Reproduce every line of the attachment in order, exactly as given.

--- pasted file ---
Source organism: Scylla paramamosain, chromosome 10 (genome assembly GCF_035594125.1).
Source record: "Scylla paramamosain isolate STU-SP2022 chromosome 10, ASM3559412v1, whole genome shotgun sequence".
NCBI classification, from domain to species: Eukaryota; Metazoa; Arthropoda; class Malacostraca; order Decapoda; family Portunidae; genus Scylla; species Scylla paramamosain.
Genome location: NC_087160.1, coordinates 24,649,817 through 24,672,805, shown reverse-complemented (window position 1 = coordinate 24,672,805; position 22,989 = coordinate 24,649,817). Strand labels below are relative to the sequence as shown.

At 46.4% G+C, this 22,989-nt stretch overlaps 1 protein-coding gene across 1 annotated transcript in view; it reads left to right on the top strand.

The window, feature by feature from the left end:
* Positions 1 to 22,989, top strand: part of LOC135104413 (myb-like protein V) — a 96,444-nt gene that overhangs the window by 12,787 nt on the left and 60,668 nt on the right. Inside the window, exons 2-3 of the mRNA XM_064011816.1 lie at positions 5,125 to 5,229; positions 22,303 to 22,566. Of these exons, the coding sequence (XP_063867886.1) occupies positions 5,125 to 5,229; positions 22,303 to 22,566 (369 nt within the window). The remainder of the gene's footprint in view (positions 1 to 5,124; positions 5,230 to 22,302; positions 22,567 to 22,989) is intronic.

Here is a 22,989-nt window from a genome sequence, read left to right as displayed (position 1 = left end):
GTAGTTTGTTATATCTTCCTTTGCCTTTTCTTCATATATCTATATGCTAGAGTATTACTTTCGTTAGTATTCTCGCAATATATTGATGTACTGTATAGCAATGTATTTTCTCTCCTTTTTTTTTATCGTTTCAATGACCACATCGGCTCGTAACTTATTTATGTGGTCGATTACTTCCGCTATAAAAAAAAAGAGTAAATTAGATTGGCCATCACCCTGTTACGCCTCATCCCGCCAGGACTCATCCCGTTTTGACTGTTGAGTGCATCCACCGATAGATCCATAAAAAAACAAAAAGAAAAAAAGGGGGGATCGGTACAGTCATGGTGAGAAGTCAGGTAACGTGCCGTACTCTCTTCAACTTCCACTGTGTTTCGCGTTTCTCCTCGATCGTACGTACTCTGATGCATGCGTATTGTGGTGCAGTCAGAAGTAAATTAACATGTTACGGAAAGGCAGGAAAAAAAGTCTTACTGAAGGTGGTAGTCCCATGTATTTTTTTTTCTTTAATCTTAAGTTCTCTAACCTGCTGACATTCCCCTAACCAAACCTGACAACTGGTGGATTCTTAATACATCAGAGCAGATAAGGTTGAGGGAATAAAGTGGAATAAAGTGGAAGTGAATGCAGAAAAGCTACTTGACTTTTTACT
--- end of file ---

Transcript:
Source organism: Scylla paramamosain, chromosome 10 (genome assembly GCF_035594125.1).
Source record: "Scylla paramamosain isolate STU-SP2022 chromosome 10, ASM3559412v1, whole genome shotgun sequence".
NCBI classification, from domain to species: Eukaryota; Metazoa; Arthropoda; class Malacostraca; order Decapoda; family Portunidae; genus Scylla; species Scylla paramamosain.
Genome location: NC_087160.1, coordinates 24,649,817 through 24,672,805, shown reverse-complemented (window position 1 = coordinate 24,672,805; position 22,989 = coordinate 24,649,817). Strand labels below are relative to the sequence as shown.

At 46.4% G+C, this 22,989-nt stretch overlaps 1 protein-coding gene across 1 annotated transcript in view; it reads left to right on the top strand.

The window, feature by feature from the left end:
* Positions 1 to 22,989, top strand: part of LOC135104413 (myb-like protein V) — a 96,444-nt gene that overhangs the window by 12,787 nt on the left and 60,668 nt on the right. Inside the window, exons 2-3 of the mRNA XM_064011816.1 lie at positions 5,125 to 5,229; positions 22,303 to 22,566. Of these exons, the coding sequence (XP_063867886.1) occupies positions 5,125 to 5,229; positions 22,303 to 22,566 (369 nt within the window). The remainder of the gene's footprint in view (positions 1 to 5,124; positions 5,230 to 22,302; positions 22,567 to 22,989) is intronic.

Here is a 22,989-nt window from a genome sequence, read left to right as displayed (position 1 = left end):
GTAGTTTGTTATATCTTCCTTTGCCTTTTCTTCATATATCTATATGCTAGAGTATTACTTTCGTTAGTATTCTCGCAATATATTGATGTACTGTATAGCAATGTATTTTCTCTCCTTTTTTTTTATCGTTTCAATGACCACATCGGCTCGTAACTTATTTATGTGGTCGATTACTTCCGCTATAAAAAAAAAGAGTAAATTAGATTGGCCATCACCCTGTTACGCCTCATCCCGCCAGGACTCATCCCGTTTTGACTGTTGAGTGCATCCACCGATAGATCCATAAAAAAACAAAAAGAAAAAAAGGGGGGATCGGTACAGTCATGGTGAGAAGTCAGGTAACGTGCCGTACTCTCTTCAACTTCCACTGTGTTTCGCGTTTCTCCTCGATCGTACGTACTCTGATGCATGCGTATTGTGGTGCAGTCAGAAGTAAATTAACATGTTACGGAAAGGCAGGAAAAAAAGTCTTACTGAAGGTGGTAGTCCCATGTATTTTTTTTTCTTTAATCTTAAGTTCTCTAACCTGCTGACATTCCCCTAACCAAACCTGACAACTGGTGGATTCTTAATACATCAGAGCAGATAAGGTTGAGGGAATAAAGTGGAATAAAGTGGAAGTGAATGCAGAAAAGCTACTTGACTTTTTACT